Now, the narrative of the labor market recovery appears to be one of recovery. As payroll processor ADP’s monthly National Employment Report showed, employers added 215,000 workers to their payrolls in November — the strongest month for job growth in 2013. That job growth prompted Moody’s Analytics chief economist Mark Zandi, whose firm helps compile the data, to comment that, “The labor market remained surprisingly resilient to the government shutdown and brinkmanship over the treasury debt limit. Employers across all industries and company sizes looked through the political battle in Washington. If anything, job growth appears to be picking up.”
For months, the falling number of initial applications for unemployment benefits has confirmed that the employment situation was improving. Despite the spike in first-time jobless claims during the 16-day government shutdown in October, claims for unemployment benefits have trended down in 2013. In the week ended November 30, jobless claims decreased by a better-than-expected 23,000, falling to 298,000 from the previous week’s revised figure of 321,000, the Department of Labor reported Thursday. That figure not only surpassed expectations for 321,000 new claims, but was a two-month low.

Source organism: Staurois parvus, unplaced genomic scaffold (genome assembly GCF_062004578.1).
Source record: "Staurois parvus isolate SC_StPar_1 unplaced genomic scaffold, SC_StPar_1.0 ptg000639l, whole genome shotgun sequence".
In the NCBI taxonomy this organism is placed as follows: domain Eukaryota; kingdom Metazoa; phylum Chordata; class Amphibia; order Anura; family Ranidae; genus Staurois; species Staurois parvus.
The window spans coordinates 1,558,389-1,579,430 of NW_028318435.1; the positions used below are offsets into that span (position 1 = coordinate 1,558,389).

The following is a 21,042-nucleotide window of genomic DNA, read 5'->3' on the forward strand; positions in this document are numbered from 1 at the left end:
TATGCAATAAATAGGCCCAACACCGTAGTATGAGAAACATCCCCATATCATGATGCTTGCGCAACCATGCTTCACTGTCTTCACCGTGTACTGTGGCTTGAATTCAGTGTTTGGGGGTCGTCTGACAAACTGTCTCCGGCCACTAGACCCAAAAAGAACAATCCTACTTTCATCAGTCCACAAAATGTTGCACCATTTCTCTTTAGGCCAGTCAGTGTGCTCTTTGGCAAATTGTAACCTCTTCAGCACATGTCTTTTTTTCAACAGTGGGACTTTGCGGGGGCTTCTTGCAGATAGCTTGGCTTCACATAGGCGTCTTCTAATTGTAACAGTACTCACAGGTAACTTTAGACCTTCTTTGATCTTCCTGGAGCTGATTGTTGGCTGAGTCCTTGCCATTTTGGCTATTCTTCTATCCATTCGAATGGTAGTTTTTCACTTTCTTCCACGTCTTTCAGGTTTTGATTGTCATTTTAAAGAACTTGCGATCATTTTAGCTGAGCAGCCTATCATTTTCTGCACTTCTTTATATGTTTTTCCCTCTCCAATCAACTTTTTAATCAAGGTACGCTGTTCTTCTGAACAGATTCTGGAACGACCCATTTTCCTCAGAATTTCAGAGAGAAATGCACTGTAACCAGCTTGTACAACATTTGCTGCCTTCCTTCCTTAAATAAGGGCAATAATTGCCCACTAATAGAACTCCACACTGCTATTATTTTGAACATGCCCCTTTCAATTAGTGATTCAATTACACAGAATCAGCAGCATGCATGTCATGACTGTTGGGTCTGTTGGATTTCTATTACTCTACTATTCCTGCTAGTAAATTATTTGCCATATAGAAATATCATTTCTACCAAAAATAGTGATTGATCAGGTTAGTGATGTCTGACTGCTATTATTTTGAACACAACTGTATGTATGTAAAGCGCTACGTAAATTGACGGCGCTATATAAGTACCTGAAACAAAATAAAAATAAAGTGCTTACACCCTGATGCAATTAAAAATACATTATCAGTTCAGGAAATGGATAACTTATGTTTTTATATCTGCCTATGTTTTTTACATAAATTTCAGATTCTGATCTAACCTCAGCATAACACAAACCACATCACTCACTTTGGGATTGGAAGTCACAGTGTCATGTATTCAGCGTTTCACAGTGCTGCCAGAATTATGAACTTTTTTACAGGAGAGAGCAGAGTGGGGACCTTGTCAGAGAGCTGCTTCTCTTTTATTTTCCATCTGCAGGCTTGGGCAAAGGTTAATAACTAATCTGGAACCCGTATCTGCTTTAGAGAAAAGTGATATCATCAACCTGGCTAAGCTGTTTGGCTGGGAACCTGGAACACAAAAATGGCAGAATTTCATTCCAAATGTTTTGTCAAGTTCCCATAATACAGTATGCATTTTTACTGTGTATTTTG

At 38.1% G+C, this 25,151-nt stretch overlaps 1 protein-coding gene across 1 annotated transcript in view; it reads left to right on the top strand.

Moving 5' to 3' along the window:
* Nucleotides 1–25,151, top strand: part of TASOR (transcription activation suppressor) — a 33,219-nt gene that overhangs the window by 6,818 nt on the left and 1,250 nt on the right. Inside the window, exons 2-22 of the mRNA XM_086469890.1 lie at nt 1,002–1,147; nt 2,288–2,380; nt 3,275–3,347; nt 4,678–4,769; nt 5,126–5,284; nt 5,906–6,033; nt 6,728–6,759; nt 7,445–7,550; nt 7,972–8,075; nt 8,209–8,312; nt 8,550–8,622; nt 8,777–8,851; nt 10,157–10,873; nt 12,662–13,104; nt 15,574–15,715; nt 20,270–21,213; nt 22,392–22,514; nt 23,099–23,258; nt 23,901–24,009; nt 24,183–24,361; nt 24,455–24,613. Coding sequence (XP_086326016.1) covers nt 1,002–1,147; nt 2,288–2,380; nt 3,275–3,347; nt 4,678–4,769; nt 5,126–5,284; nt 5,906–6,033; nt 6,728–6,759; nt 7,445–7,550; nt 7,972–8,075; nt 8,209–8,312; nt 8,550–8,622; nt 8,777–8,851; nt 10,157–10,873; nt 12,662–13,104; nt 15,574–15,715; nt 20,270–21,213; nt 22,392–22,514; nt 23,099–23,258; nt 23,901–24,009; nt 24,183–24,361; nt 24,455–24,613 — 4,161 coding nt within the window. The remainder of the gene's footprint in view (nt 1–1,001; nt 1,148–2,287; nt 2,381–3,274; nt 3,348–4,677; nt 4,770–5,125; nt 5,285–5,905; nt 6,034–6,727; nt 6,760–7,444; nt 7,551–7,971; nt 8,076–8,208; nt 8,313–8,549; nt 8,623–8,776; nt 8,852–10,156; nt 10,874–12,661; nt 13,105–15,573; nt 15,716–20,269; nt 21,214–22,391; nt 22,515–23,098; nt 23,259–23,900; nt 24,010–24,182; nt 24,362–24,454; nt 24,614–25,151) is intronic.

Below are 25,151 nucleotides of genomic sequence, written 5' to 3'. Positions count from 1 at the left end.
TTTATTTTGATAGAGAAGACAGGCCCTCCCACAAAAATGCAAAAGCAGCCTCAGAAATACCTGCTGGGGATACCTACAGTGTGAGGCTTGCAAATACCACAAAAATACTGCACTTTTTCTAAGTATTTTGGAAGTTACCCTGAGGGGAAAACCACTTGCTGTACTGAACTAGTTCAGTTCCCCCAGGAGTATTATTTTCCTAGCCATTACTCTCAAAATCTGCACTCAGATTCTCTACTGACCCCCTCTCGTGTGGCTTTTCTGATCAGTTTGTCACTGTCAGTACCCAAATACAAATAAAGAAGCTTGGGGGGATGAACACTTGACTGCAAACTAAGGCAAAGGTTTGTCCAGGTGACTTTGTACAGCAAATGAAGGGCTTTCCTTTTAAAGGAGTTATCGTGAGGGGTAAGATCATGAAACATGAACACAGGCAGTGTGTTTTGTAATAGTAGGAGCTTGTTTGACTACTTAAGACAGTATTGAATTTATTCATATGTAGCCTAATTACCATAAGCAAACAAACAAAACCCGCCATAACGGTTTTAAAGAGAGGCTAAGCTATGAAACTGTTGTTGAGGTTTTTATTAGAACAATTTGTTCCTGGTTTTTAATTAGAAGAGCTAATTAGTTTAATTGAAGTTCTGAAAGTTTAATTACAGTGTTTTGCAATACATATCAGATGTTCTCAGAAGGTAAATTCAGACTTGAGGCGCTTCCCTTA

“The labor market continues to improve,” Societe Generale economist Brian Jones told Bloomberg before the report was released. “Not only is the rate of layoffs slowing precipitously, more people are finding work.” He made similar comments after ADP’s report, noting that his firm was “optimistic on growth next year, continued improvement, further reductions in the jobless rate.”
Jobless claims provide the first look at the employment situation for any given month, but since the weekly figures can be volatile, economists use the four-week moving average to understand wider trends. After rising for most of October, the four-week moving average declined for nearly all of November. For the week ended November 30, the measure dropped to 2,796,500, a decrease of 32,500 from the preceding week’s revised average of 2,829,000. At the end of September, before claims were distorted by technical problems and the government shutdown, the four-week moving average sat at a six-year low of 305,000.
Improvements in the labor market are often hard to see on a week-by-week basis. In the week ended November 16, the total number of people claiming benefits in all programs was 4,096,901, an increase of 183,227 from the previous week.There were 4,959,201 persons claiming benefits in all programs in the comparable week in 2012. In general, other unemployment data, which was mixed after the government shutdown, has begun to trend down once again, or stabilize. The number of people continuing to receive jobless benefits dropped 21,000 to 2.74 million in the week ended November 23 — the fewest since December 2007.